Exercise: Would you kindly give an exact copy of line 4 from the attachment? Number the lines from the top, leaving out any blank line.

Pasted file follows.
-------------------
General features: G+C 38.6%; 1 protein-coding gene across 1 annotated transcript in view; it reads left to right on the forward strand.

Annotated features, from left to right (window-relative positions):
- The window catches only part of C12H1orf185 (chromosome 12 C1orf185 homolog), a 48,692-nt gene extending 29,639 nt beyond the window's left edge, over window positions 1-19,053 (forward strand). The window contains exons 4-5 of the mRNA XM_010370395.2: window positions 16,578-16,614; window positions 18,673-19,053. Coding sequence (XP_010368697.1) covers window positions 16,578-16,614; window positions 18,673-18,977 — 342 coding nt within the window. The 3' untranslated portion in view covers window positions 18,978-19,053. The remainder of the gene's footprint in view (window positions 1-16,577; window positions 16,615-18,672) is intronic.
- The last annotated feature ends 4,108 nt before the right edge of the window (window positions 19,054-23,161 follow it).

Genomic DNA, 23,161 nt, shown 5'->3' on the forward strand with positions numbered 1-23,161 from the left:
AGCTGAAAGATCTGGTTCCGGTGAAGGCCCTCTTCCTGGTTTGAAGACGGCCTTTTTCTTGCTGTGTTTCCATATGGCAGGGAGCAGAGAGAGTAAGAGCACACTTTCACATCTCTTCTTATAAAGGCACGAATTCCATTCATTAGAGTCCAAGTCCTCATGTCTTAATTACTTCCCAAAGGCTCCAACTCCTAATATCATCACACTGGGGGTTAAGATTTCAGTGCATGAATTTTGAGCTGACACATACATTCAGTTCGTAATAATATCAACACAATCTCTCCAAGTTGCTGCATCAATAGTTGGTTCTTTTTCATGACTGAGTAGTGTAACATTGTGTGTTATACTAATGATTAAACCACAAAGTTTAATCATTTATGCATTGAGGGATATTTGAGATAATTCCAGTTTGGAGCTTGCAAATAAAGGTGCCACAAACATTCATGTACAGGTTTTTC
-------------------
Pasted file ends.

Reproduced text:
- The last annotated feature ends 4,108 nt before the right edge of the window (window positions 19,054-23,161 follow it).